Last month, the Court of Appeals for the First Circuit found that a Delaware choice of law provision in a non-competition and non-solicitation agreement with a former Massachusetts employee was sufficient to invoke Delaware law. Notably, the non-compete agreement at issue was entered into prior to the October 1, 2018 effective date of the Massachusetts Noncompetition Agreement Act (the “Noncompetition Act”).
In NuVasive, Inc. v. Day, the First Circuit affirmed the District Court’s grant of a preliminary injunction enforcing the non-solicitation provision of the agreement against a former Massachusetts-based employee of the medical device company NuVasive, thereby preventing the employee from soliciting NuVasive customers in his former territory.
The employee, Timothy Day, had argued that notwithstanding a contractual choice-of-law provision providing that Delaware law applied, Massachusetts law applied and that the breach of contract and tortious interference claims brought against him by NuVasive must be dismissed. Day argued that Massachusetts’ standard choice-of-law rule (that the law of the state selected in a choice-of-law clause generally should control) did not apply in his case, in part based on an exception to the choice of law rule where the state chosen – here, Delaware - had no substantial relationship to the parties or the transaction and there was no other reasonable basis for the parties’ choice. Day was a resident of Massachusetts and covered a territory of Massachusetts and Rhode Island while working for NuVasive.
The First Circuit agreed with the lower court that the “no substantial relationship” exception “plainly [did] not apply here,” because Delaware was NuVasive’s state of incorporation. In so doing, the First Circuit confirmed that, for contracts entered into prior to the Noncompetition Act, incorporation in a state is sufficient to support use of that state’s law in a non-competition agreement’s choice of law provision.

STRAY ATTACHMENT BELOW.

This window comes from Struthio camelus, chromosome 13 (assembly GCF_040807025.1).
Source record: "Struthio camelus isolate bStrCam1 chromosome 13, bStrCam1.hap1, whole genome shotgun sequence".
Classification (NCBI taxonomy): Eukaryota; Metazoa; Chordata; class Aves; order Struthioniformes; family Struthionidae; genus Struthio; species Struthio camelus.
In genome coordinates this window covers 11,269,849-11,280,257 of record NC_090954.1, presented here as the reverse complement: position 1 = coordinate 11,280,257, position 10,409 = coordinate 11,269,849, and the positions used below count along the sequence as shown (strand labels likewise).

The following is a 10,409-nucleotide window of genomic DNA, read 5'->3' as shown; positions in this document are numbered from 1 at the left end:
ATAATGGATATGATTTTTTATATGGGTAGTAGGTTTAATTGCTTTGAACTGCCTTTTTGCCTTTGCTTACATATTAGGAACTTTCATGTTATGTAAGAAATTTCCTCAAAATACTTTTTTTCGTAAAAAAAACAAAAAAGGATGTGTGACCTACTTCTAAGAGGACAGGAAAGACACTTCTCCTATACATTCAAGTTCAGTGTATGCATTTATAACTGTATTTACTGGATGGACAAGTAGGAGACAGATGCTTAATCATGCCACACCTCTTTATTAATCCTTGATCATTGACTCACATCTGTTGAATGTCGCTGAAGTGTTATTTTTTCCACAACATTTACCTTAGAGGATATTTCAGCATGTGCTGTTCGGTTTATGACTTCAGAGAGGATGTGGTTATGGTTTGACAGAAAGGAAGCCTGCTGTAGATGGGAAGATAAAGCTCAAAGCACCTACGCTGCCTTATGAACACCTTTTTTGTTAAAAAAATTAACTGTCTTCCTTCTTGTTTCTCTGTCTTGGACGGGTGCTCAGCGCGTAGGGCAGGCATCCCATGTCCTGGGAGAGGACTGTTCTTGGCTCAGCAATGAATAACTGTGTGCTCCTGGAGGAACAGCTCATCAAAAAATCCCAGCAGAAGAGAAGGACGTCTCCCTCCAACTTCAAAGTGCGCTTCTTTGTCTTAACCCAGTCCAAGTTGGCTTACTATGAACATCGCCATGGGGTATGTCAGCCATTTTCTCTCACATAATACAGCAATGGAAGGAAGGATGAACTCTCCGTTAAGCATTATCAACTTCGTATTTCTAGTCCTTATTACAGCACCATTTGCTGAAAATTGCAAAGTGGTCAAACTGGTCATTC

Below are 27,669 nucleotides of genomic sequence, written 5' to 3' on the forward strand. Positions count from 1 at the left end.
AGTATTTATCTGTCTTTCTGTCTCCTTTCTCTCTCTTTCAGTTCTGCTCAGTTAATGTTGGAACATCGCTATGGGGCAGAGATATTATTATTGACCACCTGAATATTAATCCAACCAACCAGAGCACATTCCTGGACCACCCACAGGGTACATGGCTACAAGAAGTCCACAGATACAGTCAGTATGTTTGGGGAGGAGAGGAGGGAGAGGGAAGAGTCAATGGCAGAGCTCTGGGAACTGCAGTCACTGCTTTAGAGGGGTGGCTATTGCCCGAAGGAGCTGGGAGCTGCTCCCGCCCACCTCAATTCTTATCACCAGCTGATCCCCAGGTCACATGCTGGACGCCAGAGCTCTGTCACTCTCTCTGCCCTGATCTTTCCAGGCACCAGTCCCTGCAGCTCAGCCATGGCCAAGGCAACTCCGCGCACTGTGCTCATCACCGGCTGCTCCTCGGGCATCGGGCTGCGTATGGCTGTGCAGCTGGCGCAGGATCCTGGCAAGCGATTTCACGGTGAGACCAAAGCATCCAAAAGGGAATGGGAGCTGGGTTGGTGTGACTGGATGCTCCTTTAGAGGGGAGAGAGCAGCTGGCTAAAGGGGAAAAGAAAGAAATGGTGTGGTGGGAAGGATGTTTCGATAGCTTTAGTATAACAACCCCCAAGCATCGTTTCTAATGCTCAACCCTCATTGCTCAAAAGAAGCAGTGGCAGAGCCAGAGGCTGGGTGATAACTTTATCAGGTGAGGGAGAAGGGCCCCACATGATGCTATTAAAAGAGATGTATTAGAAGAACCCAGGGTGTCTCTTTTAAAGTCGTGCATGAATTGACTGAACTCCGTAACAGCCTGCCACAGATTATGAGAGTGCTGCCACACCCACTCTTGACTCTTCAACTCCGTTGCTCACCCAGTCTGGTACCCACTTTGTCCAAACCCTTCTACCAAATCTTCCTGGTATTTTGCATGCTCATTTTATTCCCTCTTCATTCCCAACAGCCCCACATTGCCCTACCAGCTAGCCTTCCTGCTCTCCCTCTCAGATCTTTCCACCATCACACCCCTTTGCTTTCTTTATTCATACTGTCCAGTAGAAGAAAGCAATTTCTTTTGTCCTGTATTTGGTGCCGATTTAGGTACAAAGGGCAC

In addition, the First Circuit rejected Day’s argument that application of Delaware law would be contrary to a fundamental policy of Massachusetts. Day based this argument in part on Massachusetts’ enactment of the Noncompetition Agreement Act, which imposes certain requirements on non-competition agreements entered into with employees who live or work in Massachusetts. The court noted that the Noncompetition Act only applies to agreements entered into after October 1, 2018, unlike Day’s contract. Moreover, the Noncompetition Act was irrelevant because it does not, by its terms, apply to non-solicit agreements like the provision at issue. This ruling may foretell Massachusetts courts favoring non-solicitation agreements to protect employer interests.
While the First Circuit’s holding clarifies important legal issues with respect to choice-of-law provisions for restrictive covenants entered into prior to October 1, 2018, the court likely would have come out differently if the challenged provision had been a non-compete entered into after the Noncompetition Act came into effect. This is because the statute states that non-competes entered into after October 1, 2018 with employees who live in or work in Massachusetts must have a Massachusetts choice-of-law provision. If any other state’s law is chosen for such a provision, the Noncompetition Act renders such provision unenforceable.
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